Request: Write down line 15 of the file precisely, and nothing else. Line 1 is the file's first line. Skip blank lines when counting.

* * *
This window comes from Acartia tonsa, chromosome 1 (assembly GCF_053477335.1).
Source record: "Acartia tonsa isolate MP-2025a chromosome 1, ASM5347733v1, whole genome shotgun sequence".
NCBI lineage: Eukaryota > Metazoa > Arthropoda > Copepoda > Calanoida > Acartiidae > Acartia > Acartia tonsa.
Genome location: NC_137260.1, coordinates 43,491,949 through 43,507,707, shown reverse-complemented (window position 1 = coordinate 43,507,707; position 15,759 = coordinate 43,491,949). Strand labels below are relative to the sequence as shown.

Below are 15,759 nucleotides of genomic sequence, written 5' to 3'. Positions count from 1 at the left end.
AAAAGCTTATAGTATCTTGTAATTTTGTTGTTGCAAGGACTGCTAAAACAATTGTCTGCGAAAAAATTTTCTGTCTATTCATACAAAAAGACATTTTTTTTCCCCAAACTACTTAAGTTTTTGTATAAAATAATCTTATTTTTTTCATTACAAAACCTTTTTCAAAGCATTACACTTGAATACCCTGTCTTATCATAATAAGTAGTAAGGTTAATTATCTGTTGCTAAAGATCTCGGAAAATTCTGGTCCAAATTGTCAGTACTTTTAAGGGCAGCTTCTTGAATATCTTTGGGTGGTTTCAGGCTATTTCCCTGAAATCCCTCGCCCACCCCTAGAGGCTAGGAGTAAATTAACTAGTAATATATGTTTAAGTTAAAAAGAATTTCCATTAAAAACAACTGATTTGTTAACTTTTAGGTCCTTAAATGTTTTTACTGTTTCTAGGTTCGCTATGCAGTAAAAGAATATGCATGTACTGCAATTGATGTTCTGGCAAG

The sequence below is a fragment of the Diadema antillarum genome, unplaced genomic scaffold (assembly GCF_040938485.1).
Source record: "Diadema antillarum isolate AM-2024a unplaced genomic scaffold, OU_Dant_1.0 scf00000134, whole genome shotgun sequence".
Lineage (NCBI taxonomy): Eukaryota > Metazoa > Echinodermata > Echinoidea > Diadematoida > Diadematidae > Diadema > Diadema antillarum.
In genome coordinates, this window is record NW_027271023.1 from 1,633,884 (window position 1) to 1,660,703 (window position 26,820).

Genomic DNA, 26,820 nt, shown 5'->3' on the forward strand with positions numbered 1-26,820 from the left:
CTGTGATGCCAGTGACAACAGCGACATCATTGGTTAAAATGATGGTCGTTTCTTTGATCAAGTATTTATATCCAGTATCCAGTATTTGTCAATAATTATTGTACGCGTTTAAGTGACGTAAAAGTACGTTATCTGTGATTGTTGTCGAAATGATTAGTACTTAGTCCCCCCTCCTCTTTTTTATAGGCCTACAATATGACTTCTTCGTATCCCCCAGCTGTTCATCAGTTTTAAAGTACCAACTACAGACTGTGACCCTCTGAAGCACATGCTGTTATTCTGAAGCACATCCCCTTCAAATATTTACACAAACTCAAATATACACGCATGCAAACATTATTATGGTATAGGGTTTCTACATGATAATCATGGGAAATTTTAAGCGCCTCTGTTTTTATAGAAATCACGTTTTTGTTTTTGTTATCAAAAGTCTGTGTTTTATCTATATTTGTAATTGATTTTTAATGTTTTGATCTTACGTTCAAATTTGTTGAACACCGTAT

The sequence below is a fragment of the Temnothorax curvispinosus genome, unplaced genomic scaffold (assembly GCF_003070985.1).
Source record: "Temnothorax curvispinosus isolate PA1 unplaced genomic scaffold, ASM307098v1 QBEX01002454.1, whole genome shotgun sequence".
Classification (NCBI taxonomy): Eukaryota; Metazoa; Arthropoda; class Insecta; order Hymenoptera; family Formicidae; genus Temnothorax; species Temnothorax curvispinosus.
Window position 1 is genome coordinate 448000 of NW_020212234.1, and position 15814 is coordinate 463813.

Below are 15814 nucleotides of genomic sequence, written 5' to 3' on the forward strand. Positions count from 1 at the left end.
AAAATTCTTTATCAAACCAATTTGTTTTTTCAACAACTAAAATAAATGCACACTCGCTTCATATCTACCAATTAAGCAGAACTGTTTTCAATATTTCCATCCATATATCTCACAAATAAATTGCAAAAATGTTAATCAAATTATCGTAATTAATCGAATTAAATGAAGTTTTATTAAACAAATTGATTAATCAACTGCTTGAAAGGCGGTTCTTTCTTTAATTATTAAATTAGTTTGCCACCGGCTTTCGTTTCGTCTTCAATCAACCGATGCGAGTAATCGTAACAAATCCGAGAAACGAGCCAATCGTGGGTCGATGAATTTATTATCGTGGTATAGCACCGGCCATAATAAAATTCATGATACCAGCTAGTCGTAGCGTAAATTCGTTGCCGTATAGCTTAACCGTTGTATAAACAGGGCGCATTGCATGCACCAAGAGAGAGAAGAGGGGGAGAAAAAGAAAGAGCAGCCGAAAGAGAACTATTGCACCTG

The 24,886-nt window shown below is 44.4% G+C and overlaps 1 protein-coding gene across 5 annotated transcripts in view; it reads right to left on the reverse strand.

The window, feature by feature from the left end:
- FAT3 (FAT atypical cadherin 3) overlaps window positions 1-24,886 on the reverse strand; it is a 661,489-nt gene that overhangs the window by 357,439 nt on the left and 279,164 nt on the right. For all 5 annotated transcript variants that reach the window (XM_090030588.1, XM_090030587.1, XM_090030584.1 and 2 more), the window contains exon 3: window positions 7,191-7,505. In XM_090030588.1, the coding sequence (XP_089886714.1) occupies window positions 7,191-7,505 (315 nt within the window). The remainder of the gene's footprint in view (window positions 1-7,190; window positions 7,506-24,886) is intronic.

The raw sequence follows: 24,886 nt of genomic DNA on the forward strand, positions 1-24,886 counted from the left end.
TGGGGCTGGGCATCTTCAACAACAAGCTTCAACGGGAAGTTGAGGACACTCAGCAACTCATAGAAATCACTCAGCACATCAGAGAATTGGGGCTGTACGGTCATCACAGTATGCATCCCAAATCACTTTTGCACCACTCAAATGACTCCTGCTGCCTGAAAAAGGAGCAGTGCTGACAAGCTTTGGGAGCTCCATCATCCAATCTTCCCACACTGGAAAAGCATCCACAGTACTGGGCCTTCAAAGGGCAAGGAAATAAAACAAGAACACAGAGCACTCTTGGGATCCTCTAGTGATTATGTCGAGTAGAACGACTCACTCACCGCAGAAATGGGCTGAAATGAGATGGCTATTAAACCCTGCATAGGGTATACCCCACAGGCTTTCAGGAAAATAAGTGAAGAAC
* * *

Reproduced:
Classification (NCBI taxonomy): Eukaryota; Metazoa; Arthropoda; class Insecta; order Hymenoptera; family Formicidae; genus Temnothorax; species Temnothorax curvispinosus.